(Can anybody who has worked on dmg for a long time help me figure out where to draw the line?)
The Lucidity boots give you 20 AH. Caps on Zoe prefers to run electrocute and so receives no AH, but Vetheo prefers to run sorcs and has transcendence in his runes, providing 10AH. Balanced stats and minmaxing abound in League of Legends. If you believe you will need 15AH, go ahead and construct Horizon.
AP/ratios that vary
I used Viktor EQ, which has a 2.3 ratio, in this article. Things will alter if you just look at champion abilities with a low ratio, and vice versa. If your ap ratios are really high, you’ll almost certainly require a deathcap, regardless of what you construct second.
If you’re still reading, thank you, and I’d welcome any criticism. Build ludens sorcs horizon for delicious oneshots on low MR targets if you want your iixxn0s0pesxxii montage plays. Otherwise, unless you really, really need the 15AH, don’t. Shadow provides an excellent foundation for your other things at 2 items and scales well if you have other penetration goods like sorcs + ludens, which most soloq players would purchase.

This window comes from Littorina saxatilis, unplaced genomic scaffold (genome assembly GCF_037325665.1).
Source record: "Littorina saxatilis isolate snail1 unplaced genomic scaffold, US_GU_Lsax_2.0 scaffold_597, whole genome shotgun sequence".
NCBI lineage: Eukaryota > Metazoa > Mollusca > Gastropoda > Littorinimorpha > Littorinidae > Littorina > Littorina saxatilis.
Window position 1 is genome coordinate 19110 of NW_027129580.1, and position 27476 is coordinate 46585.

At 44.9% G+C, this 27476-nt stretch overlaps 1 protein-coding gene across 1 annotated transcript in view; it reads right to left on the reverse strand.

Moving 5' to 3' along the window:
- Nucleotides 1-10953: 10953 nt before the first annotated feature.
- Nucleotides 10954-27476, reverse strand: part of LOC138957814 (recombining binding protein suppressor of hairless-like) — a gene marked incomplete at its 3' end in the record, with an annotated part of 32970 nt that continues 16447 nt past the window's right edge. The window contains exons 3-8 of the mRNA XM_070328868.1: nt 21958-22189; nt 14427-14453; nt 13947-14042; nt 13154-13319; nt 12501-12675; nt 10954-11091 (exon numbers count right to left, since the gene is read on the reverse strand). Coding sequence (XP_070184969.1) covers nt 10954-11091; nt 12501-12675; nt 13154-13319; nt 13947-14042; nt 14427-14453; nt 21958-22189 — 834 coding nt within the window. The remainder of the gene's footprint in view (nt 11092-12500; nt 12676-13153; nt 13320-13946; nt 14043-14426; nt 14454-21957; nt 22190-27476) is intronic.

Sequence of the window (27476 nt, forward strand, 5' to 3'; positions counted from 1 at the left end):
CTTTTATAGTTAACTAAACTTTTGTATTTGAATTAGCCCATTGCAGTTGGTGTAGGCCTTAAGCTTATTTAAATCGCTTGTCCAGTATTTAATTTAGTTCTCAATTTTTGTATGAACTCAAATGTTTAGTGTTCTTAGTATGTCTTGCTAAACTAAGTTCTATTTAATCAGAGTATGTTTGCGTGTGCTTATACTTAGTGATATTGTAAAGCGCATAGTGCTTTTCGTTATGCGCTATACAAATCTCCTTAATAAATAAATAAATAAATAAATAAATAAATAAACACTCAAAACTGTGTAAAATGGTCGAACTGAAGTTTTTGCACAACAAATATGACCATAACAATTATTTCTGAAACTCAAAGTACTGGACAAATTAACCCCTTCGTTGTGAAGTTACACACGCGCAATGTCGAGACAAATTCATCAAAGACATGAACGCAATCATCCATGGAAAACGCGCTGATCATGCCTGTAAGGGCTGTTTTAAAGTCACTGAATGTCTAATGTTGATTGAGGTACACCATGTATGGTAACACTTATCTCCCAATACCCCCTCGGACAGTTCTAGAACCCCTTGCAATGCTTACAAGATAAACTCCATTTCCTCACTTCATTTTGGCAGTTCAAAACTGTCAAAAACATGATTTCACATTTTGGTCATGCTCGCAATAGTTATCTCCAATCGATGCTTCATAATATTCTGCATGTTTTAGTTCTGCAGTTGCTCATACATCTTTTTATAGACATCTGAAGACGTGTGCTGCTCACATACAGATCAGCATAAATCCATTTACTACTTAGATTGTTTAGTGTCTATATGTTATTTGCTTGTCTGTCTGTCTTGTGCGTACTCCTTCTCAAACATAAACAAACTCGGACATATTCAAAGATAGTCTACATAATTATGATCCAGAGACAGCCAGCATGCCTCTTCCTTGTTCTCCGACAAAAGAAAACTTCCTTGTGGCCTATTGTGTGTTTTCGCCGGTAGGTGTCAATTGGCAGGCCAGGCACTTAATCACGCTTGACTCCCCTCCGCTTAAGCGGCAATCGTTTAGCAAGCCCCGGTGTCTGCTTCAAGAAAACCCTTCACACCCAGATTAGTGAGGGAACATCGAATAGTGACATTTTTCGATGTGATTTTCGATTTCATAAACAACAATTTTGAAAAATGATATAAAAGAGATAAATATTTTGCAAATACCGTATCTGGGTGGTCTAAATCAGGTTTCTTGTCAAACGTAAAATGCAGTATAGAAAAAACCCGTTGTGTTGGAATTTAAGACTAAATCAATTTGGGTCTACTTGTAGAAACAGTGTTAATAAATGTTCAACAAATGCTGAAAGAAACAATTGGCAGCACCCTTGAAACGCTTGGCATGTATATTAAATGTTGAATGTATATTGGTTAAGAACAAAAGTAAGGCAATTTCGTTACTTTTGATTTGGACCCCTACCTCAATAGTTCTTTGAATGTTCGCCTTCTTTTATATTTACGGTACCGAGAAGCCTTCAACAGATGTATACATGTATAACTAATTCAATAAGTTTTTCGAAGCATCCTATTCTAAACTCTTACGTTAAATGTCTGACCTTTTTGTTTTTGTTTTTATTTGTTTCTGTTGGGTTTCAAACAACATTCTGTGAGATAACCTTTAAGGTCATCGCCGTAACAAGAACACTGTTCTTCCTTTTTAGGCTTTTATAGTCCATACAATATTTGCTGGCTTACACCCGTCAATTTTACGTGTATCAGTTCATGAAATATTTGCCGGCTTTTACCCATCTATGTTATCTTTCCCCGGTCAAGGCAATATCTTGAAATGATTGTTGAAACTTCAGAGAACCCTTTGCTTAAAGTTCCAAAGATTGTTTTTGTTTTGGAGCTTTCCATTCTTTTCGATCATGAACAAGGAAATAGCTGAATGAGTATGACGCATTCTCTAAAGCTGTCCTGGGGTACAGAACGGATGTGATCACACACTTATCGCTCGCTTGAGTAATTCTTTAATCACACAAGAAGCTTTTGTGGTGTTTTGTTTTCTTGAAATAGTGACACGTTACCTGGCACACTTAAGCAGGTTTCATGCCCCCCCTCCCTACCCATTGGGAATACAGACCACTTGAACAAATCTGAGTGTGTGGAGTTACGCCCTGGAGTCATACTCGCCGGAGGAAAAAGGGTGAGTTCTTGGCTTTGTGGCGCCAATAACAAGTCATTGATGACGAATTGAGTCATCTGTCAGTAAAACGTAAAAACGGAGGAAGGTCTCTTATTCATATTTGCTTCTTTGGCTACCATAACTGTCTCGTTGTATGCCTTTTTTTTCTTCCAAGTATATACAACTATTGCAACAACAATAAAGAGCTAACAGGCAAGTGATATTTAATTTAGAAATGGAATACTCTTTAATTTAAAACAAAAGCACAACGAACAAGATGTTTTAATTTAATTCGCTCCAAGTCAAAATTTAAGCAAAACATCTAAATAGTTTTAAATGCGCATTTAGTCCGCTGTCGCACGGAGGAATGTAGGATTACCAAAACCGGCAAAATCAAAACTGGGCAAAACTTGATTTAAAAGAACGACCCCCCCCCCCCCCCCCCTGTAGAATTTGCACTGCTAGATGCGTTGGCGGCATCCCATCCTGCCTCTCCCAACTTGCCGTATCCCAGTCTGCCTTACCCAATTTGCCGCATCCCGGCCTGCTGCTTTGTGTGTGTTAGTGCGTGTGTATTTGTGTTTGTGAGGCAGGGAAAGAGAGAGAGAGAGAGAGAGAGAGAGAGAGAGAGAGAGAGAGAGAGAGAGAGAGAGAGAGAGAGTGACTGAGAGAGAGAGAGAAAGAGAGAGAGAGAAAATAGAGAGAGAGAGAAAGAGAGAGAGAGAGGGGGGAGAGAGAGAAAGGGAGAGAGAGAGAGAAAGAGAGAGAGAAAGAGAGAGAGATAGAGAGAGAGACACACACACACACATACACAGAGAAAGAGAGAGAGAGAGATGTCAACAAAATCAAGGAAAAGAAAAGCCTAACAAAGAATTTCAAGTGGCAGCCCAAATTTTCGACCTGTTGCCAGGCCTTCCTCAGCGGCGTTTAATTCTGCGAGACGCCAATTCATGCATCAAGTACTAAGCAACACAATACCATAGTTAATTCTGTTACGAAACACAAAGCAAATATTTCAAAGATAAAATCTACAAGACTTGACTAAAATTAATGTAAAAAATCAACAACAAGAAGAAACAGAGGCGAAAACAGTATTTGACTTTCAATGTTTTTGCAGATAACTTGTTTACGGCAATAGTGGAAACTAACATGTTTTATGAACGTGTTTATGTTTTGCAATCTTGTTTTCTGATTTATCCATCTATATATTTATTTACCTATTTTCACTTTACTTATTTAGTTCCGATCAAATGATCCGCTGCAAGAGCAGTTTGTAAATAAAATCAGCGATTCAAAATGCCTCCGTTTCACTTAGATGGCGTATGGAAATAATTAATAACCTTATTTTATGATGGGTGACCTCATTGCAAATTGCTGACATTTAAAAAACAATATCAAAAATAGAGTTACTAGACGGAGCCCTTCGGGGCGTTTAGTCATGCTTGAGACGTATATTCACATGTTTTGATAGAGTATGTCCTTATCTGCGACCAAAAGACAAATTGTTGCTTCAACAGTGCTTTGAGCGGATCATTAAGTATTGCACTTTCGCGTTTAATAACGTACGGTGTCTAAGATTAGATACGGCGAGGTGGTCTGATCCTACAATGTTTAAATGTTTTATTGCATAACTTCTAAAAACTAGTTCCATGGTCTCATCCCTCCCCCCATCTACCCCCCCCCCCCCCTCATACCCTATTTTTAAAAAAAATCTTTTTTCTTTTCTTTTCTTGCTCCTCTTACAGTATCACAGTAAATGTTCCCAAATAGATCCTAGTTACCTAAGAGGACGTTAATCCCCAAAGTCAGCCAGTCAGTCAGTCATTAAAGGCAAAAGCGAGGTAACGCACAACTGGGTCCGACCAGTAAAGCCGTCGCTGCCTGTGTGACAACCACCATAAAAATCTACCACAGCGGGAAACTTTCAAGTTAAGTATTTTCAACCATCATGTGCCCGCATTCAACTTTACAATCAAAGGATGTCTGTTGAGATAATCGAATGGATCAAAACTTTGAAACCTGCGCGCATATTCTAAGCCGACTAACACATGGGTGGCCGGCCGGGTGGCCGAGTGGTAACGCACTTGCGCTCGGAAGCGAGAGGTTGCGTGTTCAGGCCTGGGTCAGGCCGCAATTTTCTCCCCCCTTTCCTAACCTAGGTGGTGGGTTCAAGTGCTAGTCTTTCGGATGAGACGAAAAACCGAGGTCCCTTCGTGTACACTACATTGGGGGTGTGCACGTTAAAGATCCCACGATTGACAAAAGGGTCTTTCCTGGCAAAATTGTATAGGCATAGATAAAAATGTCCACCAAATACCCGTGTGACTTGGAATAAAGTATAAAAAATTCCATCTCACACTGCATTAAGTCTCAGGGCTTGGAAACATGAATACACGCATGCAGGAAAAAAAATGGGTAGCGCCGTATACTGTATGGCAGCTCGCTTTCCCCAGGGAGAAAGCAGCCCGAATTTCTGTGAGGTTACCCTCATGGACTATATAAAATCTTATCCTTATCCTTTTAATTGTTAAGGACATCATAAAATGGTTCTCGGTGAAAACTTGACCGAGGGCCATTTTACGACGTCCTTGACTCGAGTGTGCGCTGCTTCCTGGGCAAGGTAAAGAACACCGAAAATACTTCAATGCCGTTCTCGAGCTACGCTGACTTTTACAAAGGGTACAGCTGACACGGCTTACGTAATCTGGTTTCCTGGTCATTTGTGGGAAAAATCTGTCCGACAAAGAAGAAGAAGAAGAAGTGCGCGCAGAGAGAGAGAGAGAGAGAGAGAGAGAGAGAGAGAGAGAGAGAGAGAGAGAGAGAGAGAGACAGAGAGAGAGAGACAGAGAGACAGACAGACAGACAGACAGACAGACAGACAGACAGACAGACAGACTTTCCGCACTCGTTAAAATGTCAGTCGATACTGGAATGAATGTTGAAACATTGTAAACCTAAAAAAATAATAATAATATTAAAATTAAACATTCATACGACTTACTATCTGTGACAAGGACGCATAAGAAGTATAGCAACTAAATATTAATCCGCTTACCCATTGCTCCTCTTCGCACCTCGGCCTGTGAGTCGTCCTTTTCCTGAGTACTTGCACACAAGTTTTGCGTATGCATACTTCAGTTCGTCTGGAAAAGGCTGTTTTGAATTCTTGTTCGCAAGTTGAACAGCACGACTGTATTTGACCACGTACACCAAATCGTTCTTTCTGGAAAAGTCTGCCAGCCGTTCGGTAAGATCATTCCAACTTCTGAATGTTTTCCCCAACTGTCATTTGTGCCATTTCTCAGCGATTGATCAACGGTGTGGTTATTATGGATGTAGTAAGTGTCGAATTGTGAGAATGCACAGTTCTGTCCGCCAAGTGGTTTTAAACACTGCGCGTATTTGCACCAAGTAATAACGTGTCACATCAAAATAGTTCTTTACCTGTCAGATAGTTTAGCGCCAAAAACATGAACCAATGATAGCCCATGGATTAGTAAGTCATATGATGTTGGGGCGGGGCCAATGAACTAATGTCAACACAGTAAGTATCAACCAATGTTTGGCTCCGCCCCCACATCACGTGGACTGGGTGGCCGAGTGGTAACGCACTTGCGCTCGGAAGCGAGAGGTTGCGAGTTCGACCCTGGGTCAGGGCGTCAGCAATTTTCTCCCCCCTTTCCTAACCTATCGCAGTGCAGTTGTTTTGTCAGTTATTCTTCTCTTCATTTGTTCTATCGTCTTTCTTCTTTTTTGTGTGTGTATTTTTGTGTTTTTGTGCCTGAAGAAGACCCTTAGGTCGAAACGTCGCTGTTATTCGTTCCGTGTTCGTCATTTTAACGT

In general, we’re comparing Horizon to Viktor, and with Viktor, you must E first, then Q, which isn’t always the case. The damage buff is uneven, so keep that in mind when purchasing champions. Shadowflame 10 will always outperform any void build without its 10% bonus, so don’t purchase it if you can’t easily proc Horizon.
NLR is a fantastic component, and if you’re starting with 1250g, it’s probably better than alternator since you’ll be able to land enough spells in the 40s. If you really need the 150HP, go for a ruby if you can. (Also, wherever feasible, purchase NLR/BF as your next base, since you may not have enough and your timings will be messed up.)
EDIT 1: I didn’t use runes in my builds since their AP ratios are about 20-25 percent. Again, the AP-heavy setups with DCAP would be preferred somewhat more. Because the AP differential is roughly 100-150, the additional damage after mitigation would be around 25.
I don’t believe this article is as nice as my Void/Shadowflame one since there are way too many what-if scenarios. I’m sorry, but I don’t believe there is a defiant response. Complex circumstances abound in League, and it’s not always simple to forecast what the adversary will purchase or how much money you should base your strategy on.